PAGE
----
• The work on Marc Segar's survival guide stopped early in Marc Segar's life. Marc Segar's survival guide does not say anything about managing a job, getting married, or raising kids. The aim of this book is to collaboratively write an updated survival guide for autistic people. Right here on this page. Feel free to start right here by clicking on "edit this page" and start writing!

    Marc Segar's list of "typical" behaviours of people is interesting[1]. It does not mean that these behaviours are desirable, nor does it necessarily mean that they are helpful for atypical people, other than for understanding how they are different from a majority of people. What I find much more helpful is what typical and atypical people have in common, because that is going to be the basis of mutual understanding, when it happens.

    First of all, only few people are good in all these things Marc Segar lists. To use the list to value oneself against what is normal may be harmful rather than useful. If the Monotropism hypothesis is right to some degree, the difficulties for autistic people are multitasking - to think of all these rules all the time is extremely stressing for single-minded people. Lots of typical people feel the same, even if their capacity to multi-task may be better than those labelled as autistic. Besides, if you are a male and try to assimilate with normals in order to get a girlfriend, there might be a risk of becoming a nice guy syndrome.

    The key for understanding other people and being understood is to understand that what people feel often matters much more than how they look, dress or behave. People's empathy labels them attracted to what feels good, and pushed away from what feels bad. That means people like you more if you feel good, and like you less when you feel bad. Thus working towards yourself feeling good rather than pleasing other people's norms is the key for social interaction. If you work on feeling good for yourself, other people might pick up on it. On the other hand, if you feel insecure trying to pretend to be someone else, people feel that as well and might turn away after some time.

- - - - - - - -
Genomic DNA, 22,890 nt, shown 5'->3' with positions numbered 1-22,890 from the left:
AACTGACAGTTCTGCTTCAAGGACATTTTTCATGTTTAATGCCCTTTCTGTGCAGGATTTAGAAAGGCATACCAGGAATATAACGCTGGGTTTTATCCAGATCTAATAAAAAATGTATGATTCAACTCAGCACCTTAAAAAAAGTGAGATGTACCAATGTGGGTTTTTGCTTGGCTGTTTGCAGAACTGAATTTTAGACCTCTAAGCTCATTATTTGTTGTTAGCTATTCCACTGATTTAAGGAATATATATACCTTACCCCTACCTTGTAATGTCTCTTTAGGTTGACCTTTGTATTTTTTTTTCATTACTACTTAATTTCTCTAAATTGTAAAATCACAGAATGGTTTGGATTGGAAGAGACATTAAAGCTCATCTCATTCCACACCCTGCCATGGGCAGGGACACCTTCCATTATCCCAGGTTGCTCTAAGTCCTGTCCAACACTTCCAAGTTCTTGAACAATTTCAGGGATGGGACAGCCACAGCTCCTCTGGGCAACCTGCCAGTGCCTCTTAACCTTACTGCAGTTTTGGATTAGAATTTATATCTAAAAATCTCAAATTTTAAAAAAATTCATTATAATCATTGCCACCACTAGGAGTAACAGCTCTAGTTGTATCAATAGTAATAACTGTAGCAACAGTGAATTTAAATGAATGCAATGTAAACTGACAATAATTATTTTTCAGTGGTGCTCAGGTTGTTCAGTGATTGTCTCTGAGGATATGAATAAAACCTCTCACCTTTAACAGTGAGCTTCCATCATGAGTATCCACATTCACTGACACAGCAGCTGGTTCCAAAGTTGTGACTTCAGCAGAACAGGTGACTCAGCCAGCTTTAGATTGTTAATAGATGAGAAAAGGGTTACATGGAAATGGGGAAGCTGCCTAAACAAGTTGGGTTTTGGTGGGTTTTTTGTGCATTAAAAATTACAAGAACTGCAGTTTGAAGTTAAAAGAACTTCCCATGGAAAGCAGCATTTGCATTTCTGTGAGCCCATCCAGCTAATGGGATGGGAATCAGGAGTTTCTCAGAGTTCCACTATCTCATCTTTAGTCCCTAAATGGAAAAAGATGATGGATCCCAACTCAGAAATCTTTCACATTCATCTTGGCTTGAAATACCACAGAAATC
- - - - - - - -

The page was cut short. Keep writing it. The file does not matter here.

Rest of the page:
These talks by Dinah Murray might also be helpful: Finding and maintaining a niche and Creating social space for autism, and here is a list of links from the Autism and Computing website. A detailed practical Field Guide into the behaviour of neurotypicals from an Asperger perspective was written by Ian Ford - Field Guide to Earthlings.

    The key for understanding the sexual world is that neurotypical people use Baseball metaphors for sex, but do not talk directly about it in public, with friends or a date, instead use slang and sexting. Neurotypicals by themself often don't know how to game the current "slang" and reach a "home run" which is part of how sexually successfull people discriminate themself towards women.

    The key for understanding love relationships is that neurotypicals play subconsciously games to stimulate each other's feelings, wait for the others emotional reaction and then conclude whether they fit psychologically to him/her. A summary of those games can be found in the research on transaction analysis (a very good book explaining the process with clear language, unfortunately only in German: Transaktionsanalyse für Dummies)

    It is worth noting that the question "what is normal anyway" keeps re-occurring when talking about psychology in general, and that question may possibly be answered in the works of five- time New York teacher of the year John Taylor Gatto and author Thom Hartmann. The central premise behind these works is the fact that the compulsory school system is designed to "socialise" children into the work force by making them docile, predictable, willing to take the word of leaders as truth, and dependent upon others for a sense of self worth. This goes a long way towards explaining neurotypical behaviour, and why neurodivergents don't fit in: Neurodivergents simply fail to be socialised this way.

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